Beauty has been trying hard to look effortless for a few years now. Unfussy hair, in the form of beach waves, undone updos and highlights that look deliberately grown-out, have dominated the runway and real world alike.
But for his spring 2017 Givenchy show, Riccardo Tisci asked the hairstylist Guido Palau for a look that was structured and sleek.
“It was sculptural,” said Mr. Palau, who used Redken Hardwear 16 Gel to lacquer the hair. “There was no part, and the way the gel broke the hair around the face, it looked like a mannequin’s head,” he said. It also called to mind one of Josephine Baker’s iconic looks: straight hair slicked down in face-framing curves.
“In fashion, there’s been a big trend of easy hair,” Mr. Palau said. “But now, and rightly so, designers are turning to more of a hairstyle. So we’re seeing girls who we saw as natural for the last couple years in a much different way, which seems exciting and new to the eye.”
The shift was particularly noticeable during Paris Fashion Week. At Dior there were topknots, but not of the “this was an afterthought” variety. There, Mr. Palau did a few braids up the back and pulled the rest of the hair elegantly to the crown of the head. “It was quite clean and severe, but had a nod to skater culture, too,” he said.
And that’s the key with the “new done” look: blending carefree with conspicuous. At the Toronto International Film Festival premiere of “Loving,” the star Ruth Negga’s short hair was finger-waved in the front with the sides left natural-looking — a modernized take on another style in the Josephine Baker range.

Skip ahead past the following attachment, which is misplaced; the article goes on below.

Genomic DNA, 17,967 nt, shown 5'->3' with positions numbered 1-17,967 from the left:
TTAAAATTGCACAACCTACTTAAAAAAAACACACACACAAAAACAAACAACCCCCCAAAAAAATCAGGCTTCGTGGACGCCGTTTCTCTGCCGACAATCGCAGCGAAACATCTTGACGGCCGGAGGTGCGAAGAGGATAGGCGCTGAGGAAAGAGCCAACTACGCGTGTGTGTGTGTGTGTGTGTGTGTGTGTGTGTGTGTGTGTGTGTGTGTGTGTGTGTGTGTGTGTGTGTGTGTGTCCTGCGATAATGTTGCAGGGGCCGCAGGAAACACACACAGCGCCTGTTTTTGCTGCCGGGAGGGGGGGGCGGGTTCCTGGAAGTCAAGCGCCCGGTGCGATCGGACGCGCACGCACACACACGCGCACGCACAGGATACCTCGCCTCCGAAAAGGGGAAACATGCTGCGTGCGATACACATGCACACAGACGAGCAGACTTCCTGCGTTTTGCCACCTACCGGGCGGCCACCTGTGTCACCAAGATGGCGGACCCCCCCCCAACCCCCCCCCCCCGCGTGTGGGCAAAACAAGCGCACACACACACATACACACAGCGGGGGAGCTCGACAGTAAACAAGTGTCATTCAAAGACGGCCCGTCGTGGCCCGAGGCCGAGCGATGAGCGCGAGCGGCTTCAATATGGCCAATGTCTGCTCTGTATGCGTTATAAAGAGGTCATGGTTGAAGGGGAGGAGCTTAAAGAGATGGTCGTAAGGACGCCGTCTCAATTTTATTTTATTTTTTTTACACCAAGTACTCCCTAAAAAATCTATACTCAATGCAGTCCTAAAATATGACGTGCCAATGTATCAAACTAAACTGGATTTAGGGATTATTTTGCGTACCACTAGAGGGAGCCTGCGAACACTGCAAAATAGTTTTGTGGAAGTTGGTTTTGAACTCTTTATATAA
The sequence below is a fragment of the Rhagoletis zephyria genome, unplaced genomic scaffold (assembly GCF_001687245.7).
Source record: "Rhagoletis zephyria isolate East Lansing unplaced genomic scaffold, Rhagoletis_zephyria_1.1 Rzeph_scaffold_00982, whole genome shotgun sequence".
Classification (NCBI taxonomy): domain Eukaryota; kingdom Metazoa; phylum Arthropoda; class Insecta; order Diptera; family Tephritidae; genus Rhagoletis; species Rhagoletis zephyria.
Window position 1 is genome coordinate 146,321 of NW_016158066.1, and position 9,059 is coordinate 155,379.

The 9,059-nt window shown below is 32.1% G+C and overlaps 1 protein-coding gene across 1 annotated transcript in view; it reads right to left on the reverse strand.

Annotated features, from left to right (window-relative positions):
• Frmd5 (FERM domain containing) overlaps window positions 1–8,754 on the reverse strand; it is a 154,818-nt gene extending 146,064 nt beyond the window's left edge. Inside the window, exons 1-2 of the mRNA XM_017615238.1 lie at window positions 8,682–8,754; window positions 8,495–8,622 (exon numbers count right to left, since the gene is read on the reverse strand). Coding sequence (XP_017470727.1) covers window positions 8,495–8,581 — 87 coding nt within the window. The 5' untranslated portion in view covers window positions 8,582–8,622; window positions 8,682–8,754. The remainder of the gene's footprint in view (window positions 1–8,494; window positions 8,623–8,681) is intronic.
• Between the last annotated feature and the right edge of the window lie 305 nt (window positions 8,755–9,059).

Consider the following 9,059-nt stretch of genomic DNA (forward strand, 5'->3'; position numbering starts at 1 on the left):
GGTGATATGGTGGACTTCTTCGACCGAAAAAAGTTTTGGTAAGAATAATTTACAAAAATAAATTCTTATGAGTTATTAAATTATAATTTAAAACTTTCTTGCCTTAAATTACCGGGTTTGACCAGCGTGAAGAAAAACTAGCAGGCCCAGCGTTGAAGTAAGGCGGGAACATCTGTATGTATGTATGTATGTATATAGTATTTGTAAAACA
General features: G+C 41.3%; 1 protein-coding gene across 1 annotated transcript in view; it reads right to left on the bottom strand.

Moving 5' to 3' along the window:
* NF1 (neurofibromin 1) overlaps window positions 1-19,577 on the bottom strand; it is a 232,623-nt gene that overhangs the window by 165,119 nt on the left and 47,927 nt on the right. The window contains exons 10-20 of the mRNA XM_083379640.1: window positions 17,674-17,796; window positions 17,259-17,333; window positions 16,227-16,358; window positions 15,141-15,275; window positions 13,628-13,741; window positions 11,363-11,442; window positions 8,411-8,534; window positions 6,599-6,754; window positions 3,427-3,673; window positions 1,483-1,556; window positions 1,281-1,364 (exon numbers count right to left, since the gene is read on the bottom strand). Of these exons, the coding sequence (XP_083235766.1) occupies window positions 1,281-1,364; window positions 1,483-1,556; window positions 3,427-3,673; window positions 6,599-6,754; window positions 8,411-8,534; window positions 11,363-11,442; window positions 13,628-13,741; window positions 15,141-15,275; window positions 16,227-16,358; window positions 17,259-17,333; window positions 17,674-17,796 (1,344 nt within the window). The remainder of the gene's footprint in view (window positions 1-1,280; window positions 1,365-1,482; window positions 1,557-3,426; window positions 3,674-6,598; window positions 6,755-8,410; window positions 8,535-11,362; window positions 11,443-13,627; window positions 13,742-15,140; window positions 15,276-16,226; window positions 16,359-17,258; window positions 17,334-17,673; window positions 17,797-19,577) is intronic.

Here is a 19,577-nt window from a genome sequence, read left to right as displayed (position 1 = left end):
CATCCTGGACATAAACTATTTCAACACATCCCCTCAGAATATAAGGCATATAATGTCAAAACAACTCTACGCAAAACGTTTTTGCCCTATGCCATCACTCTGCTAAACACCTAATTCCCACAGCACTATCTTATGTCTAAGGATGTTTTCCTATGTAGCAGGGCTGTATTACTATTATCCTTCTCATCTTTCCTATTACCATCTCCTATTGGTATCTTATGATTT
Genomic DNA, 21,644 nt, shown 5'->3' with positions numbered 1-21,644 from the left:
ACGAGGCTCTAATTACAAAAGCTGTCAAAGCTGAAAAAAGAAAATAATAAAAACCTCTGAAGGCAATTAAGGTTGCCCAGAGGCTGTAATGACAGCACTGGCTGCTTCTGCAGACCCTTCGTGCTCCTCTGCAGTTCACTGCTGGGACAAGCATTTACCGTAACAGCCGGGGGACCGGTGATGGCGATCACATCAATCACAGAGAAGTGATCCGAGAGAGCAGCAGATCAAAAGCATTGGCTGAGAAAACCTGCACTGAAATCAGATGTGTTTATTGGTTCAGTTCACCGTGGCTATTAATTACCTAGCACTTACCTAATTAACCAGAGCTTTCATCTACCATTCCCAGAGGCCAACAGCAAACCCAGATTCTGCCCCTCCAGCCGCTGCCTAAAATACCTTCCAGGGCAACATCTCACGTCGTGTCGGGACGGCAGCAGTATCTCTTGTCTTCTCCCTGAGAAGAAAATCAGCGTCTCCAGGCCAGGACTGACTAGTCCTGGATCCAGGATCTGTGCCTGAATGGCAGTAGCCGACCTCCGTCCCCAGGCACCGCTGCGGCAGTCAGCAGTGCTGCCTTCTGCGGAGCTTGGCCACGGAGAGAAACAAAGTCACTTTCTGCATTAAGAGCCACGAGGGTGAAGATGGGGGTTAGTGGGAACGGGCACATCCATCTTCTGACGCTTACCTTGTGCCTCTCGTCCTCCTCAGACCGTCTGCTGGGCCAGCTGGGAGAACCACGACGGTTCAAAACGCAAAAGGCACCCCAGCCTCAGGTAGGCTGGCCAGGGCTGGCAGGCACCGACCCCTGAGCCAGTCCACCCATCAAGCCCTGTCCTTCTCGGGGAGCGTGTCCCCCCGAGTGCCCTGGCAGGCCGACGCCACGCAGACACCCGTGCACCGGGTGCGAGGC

“Ruth has very pretty natural hair texture,” the hairstylist Charlotte Taylor said. “But to make it a little more interesting, we experimented with a deep side part, finger waves in front, and sides that were shiny and smooth.”
On the red carpet, Ms. Taylor said, trends change out of boredom. “A few years ago, it was all about Hollywood glam waves, but then that was considered cheesy,” she said. “That’s where the disheveled texture came from. People wanted that ‘model off duty’ look. Now there’s beginning to be a different idea.”
The hairstylist Nikki Nelms created very deliberate finger waves for Solange Knowles’s “Don’t Touch My Hair” video. The hair was surely an artistic choice, but with the album’s popularity, the throwback style will surely inform and influence street style.
For Janelle Monáe at the premiere of the film “Moonlight,” Ms. Nelms gave the singer and actress a deconstructed version of waves. “Janelle wanted to embrace the texture of her hair,” she said. “We created something at the intersection of natural texture and structure. But sometimes not being too neat works, too. It’s whatever you want.”
The hair color equivalent of the mussed beach wave has been ombré highlights: grown-out dark roots brightening to shades of blond on the ends. At Balenciaga, the colorist Rachel Bodt evened out the tones to simplify the models’ hair.
“Now if hair does have lightness on the ends, it shouldn’t be overly dramatic,” Ms. Bodt said. “It’s not so layered with different colors.”
The colorist Rita Hazan points to her most famous client to illustrate the aesthetic difference with a more polished look: “Beyoncé always had dark at the roots, but now she’s really blond. She’s married the roots and ends together. And if she’s doing it, what does that say?”